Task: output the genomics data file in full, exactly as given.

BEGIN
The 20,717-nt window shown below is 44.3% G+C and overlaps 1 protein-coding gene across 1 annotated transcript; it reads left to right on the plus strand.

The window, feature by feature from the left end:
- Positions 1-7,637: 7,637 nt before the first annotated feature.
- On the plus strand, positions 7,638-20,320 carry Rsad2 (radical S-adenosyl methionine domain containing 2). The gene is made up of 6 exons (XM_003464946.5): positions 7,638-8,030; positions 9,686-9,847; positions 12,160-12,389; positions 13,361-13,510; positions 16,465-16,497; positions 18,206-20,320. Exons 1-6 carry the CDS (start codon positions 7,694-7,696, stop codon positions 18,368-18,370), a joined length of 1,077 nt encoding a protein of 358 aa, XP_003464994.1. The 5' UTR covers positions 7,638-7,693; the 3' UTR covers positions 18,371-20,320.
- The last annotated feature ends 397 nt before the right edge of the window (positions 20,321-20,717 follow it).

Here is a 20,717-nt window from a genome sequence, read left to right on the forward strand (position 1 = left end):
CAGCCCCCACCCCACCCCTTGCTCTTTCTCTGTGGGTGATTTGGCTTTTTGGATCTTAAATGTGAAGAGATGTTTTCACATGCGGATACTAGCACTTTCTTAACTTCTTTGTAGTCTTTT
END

The 20,717-nt window shown below is 44.3% G+C and overlaps 1 protein-coding gene across 1 annotated transcript; it reads left to right on the plus strand.

The window, feature by feature from the left end:
- Positions 1-7,637: 7,637 nt before the first annotated feature.
- On the plus strand, positions 7,638-20,320 carry Rsad2 (radical S-adenosyl methionine domain containing 2). The gene is made up of 6 exons (XM_003464946.5): positions 7,638-8,030; positions 9,686-9,847; positions 12,160-12,389; positions 13,361-13,510; positions 16,465-16,497; positions 18,206-20,320. Exons 1-6 carry the CDS (start codon positions 7,694-7,696, stop codon positions 18,368-18,370), a joined length of 1,077 nt encoding a protein of 358 aa, XP_003464994.1. The 5' UTR covers positions 7,638-7,693; the 3' UTR covers positions 18,371-20,320.
- The last annotated feature ends 397 nt before the right edge of the window (positions 20,321-20,717 follow it).

Here is a 20,717-nt window from a genome sequence, read left to right on the forward strand (position 1 = left end):
CAGCCCCCACCCCACCCCTTGCTCTTTCTCTGTGGGTGATTTGGCTTTTTGGATCTTAAATGTGAAGAGATGTTTTCACATGCGGATACTAGCACTTTCTTAACTTCTTTGTAGTCTTTT